The night before an execution, a man would walk around the jail cells and mark an X in chalk on the door of the prisoner who was to be executed the next morning. Because Paine’s cell door was opened so wide that it lay flat against the wall, the man marked the X on the inside of the door. In the morning, the prisoners closed the door and the executioner walked right by.


Three days later the Reign of Terror ended with Robespierre’s head in the guillotine.


Soon thereafter, a new American Ambassador to France was chosen: James Monroe, the future president. Monroe was a huge fan of Paine and worked tirelessly for his release, which he secured in November. Paine spent the next two years living with the Monroes and continuing to write on the Revolution.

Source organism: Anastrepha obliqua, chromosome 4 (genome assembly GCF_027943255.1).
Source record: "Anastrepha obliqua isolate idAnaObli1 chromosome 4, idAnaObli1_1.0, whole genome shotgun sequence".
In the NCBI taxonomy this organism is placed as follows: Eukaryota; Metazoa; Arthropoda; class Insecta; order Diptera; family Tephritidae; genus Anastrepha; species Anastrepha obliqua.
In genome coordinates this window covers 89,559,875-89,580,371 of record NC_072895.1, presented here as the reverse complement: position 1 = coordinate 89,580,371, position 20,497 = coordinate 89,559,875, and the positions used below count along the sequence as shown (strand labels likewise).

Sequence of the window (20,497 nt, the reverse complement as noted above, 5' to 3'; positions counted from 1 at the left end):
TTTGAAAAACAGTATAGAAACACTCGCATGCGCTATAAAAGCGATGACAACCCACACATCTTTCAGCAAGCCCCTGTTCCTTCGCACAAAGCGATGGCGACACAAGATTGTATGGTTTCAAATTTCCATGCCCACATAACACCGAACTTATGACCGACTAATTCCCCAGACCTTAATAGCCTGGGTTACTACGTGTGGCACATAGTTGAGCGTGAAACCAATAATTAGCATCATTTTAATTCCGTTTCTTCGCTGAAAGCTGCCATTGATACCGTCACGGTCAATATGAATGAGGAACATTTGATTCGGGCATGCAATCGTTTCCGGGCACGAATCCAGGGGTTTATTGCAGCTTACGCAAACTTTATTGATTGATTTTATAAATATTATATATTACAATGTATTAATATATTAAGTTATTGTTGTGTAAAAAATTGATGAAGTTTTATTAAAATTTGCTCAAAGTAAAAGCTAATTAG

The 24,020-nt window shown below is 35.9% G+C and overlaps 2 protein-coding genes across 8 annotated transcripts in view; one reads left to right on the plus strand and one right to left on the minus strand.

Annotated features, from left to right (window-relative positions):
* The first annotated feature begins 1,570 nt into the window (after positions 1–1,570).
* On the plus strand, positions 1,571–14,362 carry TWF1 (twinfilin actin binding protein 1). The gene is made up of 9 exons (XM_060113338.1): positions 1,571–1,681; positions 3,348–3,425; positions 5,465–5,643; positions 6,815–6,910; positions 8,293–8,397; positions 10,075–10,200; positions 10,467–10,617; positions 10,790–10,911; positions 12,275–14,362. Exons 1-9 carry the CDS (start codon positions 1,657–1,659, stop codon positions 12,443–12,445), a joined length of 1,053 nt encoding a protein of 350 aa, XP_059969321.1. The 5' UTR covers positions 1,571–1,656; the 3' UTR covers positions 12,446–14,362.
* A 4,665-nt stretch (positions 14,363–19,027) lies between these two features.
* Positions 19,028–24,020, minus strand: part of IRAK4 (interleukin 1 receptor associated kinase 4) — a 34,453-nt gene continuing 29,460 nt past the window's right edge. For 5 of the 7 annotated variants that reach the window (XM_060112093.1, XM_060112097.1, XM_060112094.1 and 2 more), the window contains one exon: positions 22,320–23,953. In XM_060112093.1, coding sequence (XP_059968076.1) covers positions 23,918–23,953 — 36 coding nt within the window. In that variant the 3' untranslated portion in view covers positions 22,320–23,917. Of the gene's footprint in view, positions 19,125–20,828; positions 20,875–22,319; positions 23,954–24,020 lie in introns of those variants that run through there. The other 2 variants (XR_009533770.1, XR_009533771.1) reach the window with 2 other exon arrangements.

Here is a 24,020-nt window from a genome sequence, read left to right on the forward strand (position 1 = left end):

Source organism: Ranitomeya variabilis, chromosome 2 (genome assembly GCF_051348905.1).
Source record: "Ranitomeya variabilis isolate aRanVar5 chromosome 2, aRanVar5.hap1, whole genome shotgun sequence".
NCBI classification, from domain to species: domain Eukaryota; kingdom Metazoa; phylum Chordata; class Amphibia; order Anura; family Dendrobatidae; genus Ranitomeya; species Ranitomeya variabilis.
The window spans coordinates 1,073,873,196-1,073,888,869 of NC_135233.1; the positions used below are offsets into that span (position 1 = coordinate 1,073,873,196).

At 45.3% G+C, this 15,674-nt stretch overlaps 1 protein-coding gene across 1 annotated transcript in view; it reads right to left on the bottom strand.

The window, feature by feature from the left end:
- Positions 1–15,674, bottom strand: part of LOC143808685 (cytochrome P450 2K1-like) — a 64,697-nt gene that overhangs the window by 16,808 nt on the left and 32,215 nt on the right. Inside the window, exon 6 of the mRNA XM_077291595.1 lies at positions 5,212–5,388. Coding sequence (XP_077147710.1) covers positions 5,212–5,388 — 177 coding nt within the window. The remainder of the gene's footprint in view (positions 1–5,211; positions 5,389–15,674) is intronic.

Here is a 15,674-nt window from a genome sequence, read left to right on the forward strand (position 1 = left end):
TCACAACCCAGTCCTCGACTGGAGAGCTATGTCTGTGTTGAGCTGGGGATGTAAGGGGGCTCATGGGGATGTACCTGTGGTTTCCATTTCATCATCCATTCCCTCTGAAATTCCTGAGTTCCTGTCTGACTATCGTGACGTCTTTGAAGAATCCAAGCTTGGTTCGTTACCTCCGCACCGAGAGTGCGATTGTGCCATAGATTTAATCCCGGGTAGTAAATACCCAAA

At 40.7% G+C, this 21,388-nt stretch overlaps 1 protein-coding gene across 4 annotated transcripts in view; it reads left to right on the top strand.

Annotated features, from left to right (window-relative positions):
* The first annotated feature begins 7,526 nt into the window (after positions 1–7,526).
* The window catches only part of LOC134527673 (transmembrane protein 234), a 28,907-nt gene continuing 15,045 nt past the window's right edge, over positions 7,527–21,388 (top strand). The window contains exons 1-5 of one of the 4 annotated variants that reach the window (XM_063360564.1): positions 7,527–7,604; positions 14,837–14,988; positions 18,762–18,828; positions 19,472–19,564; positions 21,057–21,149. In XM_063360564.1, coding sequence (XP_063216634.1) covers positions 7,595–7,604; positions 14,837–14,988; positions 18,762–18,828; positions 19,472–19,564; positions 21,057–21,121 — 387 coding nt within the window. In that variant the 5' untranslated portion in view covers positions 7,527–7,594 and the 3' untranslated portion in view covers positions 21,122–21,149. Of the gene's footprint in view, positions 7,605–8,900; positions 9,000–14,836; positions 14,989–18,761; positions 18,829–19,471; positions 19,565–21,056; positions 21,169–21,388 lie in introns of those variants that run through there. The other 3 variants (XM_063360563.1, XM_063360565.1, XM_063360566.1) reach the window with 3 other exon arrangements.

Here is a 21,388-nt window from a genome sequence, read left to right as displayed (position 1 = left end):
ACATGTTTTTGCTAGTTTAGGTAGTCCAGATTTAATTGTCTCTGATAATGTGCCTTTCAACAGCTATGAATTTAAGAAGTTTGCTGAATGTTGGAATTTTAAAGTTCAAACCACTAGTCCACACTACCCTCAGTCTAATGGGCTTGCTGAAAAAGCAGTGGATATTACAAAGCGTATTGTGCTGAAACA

Thomas Paine

In times of war and revolution, one’s fate can hang on a slender thread such as this. Other great minds of 18th century France, such as the pioneer chemist Antoine Lavoisier, were not so lucky.

What is your favorite piece of writing related to the French Revolution?


13 Comments Add yours

  1. cardinalrich says:

    Terribly boring selection and modern but “Citizens” by Simon Schama – picked it up the moment it came out and didn’t regret it for a second.

    1. Simon Schama did that documentary about the history of Britain, right? My husband and I watch a few episodes of it, love it, then get bored and shun it for a while, then go back to it again…

      1. cardinalrich says: